Happy October Teachers of Emergent Bilinguals! We just got done with our September series on how to teach morphology. In some ways, morphology is more important than phonics for students above Grade 2 because of its ability to boost vocabulary and reading comprehension at the same time. However, there’s just no way around phonics: here’s what every emergent bilingual needs to know.
What is phonics instruction?
Phonics is the explicit instruction of the English written code. When I say code, I’m referring to the sounds of the English language that make up spoken words, and how we represent those sounds alphabetically in print.
For example, the word ship has three sounds /sh/ /i/ /p/, but is represented by four letters. Sh in English is a two-letter written symbol, or digraph, that makes one sound.
English is a language with roots going back to Anglo-Saxon, Latin, and Greek, and has multiple ways of spelling the same sounds, especially vowels. This is what makes it a particularly challenging language to learn how to read.
By the second grade, all students should have received this instruction and be well on their way to decoding fluency (see my video, What is decoding?)
Challenges to effective phonics instruction
First of all, phonics instruction alone does not create a reader. It’s one piece of the puzzle, along with rich content instruction that builds background knowledge and vocabulary around various topics, opportunities to develop phonological awareness and oral language proficiency in English, and culturally sustaining classroom practices that build students’ identity – and instill pride in themselves – as readers.
However, without the ability to ‘crack’ the written code of English, all students – not just emergent bilinguals – will struggle. Here are some of the major challenges when it comes to effective phonics instruction:
Emergent bilinguals in kindergarten and first grade often miss out on phonics instruction because they are still developing oral English proficiency – you can’t learn to read before you learn to talk! After Grade 1, they often never get phonics instruction in ELA or stand-alone ENL again. Because they’ve never received that solid instructional foundation, they fall further and further behind. This is especially true for students who arrive in the later elementary grades.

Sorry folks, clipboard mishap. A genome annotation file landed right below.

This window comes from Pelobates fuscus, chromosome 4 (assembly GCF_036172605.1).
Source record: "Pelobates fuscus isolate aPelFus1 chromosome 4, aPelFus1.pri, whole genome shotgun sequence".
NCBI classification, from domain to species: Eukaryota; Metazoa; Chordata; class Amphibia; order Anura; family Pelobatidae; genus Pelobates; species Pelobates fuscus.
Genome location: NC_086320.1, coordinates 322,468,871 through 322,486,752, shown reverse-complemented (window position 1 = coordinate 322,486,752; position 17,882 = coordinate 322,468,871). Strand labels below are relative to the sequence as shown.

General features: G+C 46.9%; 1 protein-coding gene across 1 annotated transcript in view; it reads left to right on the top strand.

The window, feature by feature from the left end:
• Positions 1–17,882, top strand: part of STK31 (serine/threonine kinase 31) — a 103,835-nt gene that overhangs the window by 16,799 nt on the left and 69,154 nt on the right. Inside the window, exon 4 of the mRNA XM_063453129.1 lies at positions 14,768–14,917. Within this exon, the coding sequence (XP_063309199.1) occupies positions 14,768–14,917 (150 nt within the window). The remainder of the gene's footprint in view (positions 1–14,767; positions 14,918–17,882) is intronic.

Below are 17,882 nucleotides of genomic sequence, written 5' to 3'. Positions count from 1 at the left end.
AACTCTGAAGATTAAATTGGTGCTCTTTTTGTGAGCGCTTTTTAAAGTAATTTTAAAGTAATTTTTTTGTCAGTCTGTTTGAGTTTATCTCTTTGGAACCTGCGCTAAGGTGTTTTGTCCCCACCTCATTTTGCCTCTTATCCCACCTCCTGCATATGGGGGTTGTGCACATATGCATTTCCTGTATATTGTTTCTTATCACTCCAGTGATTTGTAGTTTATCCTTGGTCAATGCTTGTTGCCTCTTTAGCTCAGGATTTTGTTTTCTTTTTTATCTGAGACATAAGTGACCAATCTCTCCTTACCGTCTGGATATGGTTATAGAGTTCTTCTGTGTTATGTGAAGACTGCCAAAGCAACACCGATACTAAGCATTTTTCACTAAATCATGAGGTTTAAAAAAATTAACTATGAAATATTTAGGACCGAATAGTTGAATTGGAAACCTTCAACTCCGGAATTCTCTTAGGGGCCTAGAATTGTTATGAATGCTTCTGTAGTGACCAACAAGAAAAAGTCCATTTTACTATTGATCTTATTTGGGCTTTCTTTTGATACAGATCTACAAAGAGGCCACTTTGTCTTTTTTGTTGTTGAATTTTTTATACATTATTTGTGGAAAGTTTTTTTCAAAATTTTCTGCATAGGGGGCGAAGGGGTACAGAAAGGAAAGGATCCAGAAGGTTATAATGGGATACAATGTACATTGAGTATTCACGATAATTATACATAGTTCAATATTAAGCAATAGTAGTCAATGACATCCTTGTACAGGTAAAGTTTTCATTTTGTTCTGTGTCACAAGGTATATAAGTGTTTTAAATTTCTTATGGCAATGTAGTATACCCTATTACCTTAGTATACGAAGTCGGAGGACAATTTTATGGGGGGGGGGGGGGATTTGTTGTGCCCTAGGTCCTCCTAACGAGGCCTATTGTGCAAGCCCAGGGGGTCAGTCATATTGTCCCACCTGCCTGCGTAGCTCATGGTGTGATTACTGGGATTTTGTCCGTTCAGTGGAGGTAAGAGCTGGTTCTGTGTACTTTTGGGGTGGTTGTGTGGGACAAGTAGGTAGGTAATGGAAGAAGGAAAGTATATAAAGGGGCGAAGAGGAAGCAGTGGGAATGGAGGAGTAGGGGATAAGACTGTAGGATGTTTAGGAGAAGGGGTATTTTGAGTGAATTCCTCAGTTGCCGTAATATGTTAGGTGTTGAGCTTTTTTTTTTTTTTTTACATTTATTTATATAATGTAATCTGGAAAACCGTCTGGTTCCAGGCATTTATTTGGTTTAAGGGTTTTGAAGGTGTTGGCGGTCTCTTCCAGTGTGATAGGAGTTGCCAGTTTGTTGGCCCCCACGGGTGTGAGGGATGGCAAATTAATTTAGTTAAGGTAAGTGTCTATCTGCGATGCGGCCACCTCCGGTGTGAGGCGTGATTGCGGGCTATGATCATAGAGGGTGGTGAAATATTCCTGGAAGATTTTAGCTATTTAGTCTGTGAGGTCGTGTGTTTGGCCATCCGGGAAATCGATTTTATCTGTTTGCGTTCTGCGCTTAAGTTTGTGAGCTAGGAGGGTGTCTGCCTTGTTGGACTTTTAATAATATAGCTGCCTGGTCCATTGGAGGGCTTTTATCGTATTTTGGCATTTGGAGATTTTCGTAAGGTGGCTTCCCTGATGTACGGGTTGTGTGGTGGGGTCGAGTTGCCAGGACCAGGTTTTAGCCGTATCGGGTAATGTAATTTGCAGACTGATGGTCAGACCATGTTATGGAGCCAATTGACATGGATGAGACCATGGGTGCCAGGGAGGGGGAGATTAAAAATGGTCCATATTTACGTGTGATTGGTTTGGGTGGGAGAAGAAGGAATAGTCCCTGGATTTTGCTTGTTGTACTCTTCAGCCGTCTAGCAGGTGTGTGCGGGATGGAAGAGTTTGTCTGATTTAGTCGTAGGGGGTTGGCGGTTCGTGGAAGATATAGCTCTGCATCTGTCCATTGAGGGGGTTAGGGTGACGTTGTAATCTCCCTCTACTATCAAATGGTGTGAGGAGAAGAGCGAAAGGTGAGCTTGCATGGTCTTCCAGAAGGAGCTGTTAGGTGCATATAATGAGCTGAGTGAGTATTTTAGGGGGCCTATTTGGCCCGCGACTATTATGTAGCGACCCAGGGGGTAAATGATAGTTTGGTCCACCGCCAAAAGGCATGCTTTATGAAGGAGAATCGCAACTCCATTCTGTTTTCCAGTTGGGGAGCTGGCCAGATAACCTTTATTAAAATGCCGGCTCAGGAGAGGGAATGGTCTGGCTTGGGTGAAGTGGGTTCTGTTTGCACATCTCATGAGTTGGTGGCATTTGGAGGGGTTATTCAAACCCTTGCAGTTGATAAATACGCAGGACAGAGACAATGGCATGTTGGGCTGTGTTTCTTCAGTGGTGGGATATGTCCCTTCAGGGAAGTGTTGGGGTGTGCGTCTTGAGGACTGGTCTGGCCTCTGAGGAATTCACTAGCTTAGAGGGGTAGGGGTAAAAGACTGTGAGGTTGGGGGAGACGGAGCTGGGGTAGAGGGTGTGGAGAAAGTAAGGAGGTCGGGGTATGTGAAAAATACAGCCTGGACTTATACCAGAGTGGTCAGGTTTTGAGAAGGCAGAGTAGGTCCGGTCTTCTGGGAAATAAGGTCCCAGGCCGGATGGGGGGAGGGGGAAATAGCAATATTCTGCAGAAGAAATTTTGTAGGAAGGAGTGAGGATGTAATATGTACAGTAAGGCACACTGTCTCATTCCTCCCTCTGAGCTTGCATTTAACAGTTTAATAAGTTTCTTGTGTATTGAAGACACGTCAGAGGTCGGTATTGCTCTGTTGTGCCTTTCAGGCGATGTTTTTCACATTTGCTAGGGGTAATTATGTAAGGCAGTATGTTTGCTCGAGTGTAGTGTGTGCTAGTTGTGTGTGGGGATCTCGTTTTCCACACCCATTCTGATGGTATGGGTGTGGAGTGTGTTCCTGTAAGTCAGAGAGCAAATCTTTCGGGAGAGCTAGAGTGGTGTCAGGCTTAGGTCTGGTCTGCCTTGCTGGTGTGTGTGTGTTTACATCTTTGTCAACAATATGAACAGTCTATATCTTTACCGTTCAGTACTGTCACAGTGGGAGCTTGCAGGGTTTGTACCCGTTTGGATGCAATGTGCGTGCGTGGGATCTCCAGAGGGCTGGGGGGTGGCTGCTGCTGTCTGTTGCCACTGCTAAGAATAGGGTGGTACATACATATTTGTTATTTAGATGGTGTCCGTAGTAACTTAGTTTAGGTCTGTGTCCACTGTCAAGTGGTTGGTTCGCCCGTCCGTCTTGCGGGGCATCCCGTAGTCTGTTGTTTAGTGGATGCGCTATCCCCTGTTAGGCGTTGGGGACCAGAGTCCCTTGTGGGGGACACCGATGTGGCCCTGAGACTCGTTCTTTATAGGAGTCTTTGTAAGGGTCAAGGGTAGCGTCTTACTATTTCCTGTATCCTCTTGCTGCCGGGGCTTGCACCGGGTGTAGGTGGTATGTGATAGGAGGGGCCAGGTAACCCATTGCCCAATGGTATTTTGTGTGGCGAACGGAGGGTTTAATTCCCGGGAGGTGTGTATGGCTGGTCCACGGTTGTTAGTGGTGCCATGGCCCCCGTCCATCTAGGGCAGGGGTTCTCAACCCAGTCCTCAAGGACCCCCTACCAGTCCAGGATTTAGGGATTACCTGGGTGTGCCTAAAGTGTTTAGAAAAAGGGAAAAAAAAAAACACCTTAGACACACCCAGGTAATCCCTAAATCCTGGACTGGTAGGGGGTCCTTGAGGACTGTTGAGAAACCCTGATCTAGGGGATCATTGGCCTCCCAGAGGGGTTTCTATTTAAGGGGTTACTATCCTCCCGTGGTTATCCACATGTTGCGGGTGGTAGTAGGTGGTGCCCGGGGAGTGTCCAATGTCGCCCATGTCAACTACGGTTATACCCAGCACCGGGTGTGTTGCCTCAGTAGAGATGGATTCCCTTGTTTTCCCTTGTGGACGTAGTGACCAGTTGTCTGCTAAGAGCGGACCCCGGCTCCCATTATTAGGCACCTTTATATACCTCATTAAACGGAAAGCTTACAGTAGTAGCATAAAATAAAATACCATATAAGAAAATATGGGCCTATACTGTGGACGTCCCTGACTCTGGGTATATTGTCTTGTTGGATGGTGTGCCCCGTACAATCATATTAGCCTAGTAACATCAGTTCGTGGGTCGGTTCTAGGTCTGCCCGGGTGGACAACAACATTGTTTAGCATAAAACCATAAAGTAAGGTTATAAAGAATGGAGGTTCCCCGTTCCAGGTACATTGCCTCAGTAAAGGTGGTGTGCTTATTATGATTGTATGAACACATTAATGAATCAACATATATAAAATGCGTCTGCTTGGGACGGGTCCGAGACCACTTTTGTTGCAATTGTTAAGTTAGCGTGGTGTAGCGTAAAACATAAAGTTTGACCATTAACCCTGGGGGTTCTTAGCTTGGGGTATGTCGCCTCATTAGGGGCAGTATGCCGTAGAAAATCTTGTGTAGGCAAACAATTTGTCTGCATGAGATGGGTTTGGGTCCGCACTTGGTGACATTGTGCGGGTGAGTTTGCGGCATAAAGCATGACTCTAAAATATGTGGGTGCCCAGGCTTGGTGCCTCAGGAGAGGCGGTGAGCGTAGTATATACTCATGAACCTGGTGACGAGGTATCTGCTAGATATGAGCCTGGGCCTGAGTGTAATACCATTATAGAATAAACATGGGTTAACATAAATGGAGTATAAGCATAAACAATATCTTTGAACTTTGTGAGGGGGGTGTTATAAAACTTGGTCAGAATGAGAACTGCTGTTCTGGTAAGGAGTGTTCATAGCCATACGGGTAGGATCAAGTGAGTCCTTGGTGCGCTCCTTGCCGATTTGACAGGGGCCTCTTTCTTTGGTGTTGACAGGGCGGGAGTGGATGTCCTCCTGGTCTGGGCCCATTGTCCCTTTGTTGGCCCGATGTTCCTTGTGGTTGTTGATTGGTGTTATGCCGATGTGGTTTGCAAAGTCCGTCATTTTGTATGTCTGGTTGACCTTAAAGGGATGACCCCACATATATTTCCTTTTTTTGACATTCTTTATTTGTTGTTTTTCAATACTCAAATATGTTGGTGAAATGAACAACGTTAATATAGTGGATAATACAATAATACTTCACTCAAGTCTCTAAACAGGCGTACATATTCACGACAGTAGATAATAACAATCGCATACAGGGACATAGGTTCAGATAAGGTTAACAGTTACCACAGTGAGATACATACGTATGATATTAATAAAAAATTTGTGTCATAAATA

There is no established curriculum for phonics instruction in the upper grades. Besides training, teachers need resources that offer a scope and sequence for instruction, and resources that target older learners.
Students who are ready for phonics instruction don’t get stand-alone ENL classes anymore. Under CR 154 regulations in NY State, once a student develops a transitioning level of oral English proficiency, that student no longer receives stand-alone instruction. This is problematic because there is little to no time in an integrated ELA classroom to teach phonics in the later grades. The ENL teacher may be the only one able at that point to offer phonics.
With all this in mind, there’s just no way around phonics: here’s what every emergent bilingual needs to know.
- The difference between a vowel and a consonant (a vowel is an uninterrupted flow of air; a consonant is a flow of air that is interrupted by different parts of the mouth);
- Every word has a ‘beat’ or syllable, containing a vowel;
- Words are made up of individual sounds; in order to read in English, we have to take apart words sound by sound.
- A sound can have more than one symbol, or spelling, e.g., sale, mail, bay, gist; judge
- English has 6 syllable types with predictable spelling patters that form multisyllabic words;
- Multisyllabic words can be divided using syllable division patterns (more on that in the upcoming weeks!)
- Sounds in English can sound the same or different from sounds in the student’s Home Language! Students should develop phonological awareness around this! For example, the sound /m/ sounds the same in English and Spanish, mother and madre. But ‘th’ in mother doesn’t have a natural equivalent, it’s different and students need to practice how to pronounce it.
Teachers, if you want to know more about how to teach phonics, see readingrocket.org’s FREE course!
In the coming weeks, I will take you through a model ENL/phonics lesson for older students that you can teach in 10-20 minutes during an ELA block, or in Stand-Alone ENL. Remember, before we can teach phonics, our students need to have a minimum of oral English proficiency. Don’t teach phonics to newcomers!
Stay tuned because there’s just no way around phonics: here’s what every emergent bilingual needs to know.
Teachers, comment below with your questions!